NATICK, Mass. (Aug. 17, 2012) -- No one wants to waste a summer, particularly U.S. Military Academy cadets, who know all about making the most of their time.
Ironically, a pair of West Pointers recently came to the Natick Soldier Research, Development and Engineering Center to take part in a project that will study how to turn waste into energy on base camps.
"We got funding through the Army's strategic environmental R&D program," said Amy Klopotoski, the Contingency Basing Science and Technology lead in the Shelter Technology, Engineering and Fabrication Directorate of NSRDEC, adding that the Army Corps of Engineers and USMA are the center's partners on the project. "It's a rotary kiln gasification technology.
"The Corps of Engineers is looking at larger facilities, larger base camps, where here at Natick, we're looking at base camps that you can pack up and relocate somewhere else. So we're looking at remediating waste on the base camps and then generating some energy off of that waste."
Engineering majors Richard Garcia and Michael Richardson came from West Point to Natick to work on the start of the three-year project.
"They're here for a few weeks to work at Natick, learn about what we do here, and do some research on base camp waste and base camp technical challenges," Klopotoski said. "Our goal is also to get them some exposure to see the technology work that is going on within the Army and how that process works and just get them more knowledgeable about who we are and what we do."
Garcia, a senior mechanical engineering major, has been trying to absorb as much as possible in the short amount of time he has at Natick.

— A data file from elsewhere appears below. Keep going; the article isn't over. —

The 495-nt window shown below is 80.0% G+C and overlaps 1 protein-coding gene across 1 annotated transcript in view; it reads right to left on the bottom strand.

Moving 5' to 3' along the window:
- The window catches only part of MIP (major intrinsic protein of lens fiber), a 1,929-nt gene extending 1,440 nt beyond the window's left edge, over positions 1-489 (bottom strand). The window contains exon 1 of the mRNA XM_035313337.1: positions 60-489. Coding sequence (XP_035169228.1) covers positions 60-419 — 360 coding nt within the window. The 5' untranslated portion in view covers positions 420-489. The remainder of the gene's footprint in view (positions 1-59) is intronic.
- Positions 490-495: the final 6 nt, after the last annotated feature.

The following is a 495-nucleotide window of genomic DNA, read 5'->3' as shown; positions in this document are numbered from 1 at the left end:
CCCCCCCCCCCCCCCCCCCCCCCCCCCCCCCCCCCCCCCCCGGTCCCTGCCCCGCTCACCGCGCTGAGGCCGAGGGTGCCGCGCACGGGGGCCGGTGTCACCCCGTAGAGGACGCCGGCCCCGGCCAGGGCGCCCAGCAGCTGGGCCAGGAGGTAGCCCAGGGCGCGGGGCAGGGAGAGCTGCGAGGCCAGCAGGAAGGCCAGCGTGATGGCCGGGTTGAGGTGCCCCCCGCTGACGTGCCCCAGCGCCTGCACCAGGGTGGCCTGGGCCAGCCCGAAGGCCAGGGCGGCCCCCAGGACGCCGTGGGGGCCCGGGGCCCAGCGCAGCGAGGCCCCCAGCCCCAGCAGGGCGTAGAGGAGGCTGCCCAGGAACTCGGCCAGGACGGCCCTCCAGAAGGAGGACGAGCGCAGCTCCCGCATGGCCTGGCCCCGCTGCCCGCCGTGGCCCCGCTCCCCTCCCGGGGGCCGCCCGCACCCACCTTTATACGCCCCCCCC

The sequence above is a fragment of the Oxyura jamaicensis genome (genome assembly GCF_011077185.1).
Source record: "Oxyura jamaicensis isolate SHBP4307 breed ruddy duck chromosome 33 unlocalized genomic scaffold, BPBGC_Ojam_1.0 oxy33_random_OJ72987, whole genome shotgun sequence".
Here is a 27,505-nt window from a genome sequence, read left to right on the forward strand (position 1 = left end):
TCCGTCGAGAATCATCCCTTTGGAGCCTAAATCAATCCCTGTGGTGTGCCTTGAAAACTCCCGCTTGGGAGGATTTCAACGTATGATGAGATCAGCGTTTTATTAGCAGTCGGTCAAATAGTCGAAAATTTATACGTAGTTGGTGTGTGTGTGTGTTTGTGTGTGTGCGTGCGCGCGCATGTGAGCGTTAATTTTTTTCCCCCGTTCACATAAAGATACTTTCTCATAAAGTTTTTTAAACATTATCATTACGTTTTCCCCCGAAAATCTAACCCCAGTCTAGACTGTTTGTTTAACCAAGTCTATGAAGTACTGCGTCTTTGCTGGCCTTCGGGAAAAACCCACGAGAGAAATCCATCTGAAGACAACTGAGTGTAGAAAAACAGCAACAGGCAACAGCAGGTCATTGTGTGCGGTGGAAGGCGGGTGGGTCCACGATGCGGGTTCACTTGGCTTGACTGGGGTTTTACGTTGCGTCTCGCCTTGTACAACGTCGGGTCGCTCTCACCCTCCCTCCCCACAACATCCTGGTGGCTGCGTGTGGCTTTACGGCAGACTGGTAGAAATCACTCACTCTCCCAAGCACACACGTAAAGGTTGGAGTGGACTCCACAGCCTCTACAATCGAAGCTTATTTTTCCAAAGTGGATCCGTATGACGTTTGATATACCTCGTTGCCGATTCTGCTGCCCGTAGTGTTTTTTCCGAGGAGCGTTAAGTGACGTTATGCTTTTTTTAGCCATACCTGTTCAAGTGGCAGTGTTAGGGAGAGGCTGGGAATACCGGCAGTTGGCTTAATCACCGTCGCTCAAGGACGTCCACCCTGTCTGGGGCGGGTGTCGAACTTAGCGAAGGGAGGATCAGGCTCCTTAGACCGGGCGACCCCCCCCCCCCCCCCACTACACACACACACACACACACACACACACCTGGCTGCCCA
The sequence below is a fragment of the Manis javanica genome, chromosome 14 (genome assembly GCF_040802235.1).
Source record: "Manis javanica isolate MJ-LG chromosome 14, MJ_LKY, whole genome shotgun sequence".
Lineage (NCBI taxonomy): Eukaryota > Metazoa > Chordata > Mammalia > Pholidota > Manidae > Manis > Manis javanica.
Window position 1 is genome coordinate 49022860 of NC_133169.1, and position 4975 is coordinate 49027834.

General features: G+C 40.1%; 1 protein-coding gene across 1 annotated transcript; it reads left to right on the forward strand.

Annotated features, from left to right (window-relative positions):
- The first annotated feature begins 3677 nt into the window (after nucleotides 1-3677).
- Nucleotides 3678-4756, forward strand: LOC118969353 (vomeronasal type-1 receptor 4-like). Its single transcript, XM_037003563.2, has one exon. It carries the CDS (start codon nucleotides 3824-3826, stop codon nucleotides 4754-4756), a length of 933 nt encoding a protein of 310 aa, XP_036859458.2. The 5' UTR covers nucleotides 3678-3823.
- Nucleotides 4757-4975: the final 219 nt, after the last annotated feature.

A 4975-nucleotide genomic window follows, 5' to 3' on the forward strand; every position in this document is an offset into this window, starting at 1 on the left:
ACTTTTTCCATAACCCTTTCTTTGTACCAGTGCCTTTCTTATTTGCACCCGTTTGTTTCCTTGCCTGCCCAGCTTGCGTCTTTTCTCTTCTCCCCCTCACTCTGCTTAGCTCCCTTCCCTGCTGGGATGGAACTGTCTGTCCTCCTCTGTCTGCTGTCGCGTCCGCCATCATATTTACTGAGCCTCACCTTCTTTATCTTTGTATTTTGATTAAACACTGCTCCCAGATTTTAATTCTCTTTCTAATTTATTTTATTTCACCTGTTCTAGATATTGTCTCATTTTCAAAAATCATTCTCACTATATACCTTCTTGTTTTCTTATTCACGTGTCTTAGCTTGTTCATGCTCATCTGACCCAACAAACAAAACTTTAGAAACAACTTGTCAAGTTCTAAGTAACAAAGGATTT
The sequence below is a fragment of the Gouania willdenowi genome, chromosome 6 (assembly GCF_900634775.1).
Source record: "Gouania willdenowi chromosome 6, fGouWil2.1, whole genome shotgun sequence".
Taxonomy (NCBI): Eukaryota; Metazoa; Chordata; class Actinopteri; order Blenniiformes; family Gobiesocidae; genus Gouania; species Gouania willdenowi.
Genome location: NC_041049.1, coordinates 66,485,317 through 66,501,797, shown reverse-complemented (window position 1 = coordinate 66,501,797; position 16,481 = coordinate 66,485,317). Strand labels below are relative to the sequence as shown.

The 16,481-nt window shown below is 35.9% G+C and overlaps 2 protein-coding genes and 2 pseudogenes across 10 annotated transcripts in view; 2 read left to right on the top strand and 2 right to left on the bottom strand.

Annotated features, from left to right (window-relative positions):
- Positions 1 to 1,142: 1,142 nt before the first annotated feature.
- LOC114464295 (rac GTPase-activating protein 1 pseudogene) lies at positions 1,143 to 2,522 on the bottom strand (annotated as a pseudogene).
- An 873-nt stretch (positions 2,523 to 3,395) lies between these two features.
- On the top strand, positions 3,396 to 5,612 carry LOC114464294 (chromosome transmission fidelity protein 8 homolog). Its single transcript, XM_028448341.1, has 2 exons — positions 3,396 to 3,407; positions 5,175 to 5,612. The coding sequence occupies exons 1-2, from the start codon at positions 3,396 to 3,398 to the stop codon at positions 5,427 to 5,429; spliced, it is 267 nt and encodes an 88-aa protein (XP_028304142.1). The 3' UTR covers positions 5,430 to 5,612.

"The last three days, I've been learning as much as I can about diesel," Garcia said. "This has been kind of a learning process for me."
While Garcia focused on the generator, Richardson, a junior chemical engineering major, looked at converting base camp waste into the synthetic fuel that would power it.
"Over the next couple of years, West Point's going to be collaborating on this project, so we're kind of the first cadets to dig into it and see what it's all about," Richardson said. "I have two more years at West Point, so, hopefully, I can really do some serious work on this in the next two years."
According to Klopotoski, the cadets wasted no time getting to work.
"They started diving right into the base camp problems," Klopotoski said. "They're also looking into water demand reduction -- some technologies that could make things like showers, latrines, laundry more efficient in terms of their water usage."
As part of the project, the cadets were scheduled to spend time at the Army's Base Camp Integration Laboratory, or BCIL, at nearby Fort Devens, Mass. The BCIL tests new base camp technologies.
"It's kind of nice to get some fresh eyes on some of our projects," Klopotoski said. "These guys are looking at how to tackle some of those technical challenges. In the end, we're going to have to package it into a containerized type of system that's small enough to move around. I think that's going to be a part of the technical challenge, also."
Klopotoski said she hopes to have a demonstration waste-to-energy model operating at the BCIL or elsewhere by the end of the three-year project.
"But fully ready to field, it might be five years," Klopotoski added.
Meanwhile, Garcia and Richardson already will have shared at West Point what they learned at and about Natick.
"A lot of people have no idea that there are large groups of civilians and military working together to make Soldiers' lives better," Richardson said. "Part of this experience is going back to West Point and saying, 'Hey, man, there are people actively working on this. I promise.'"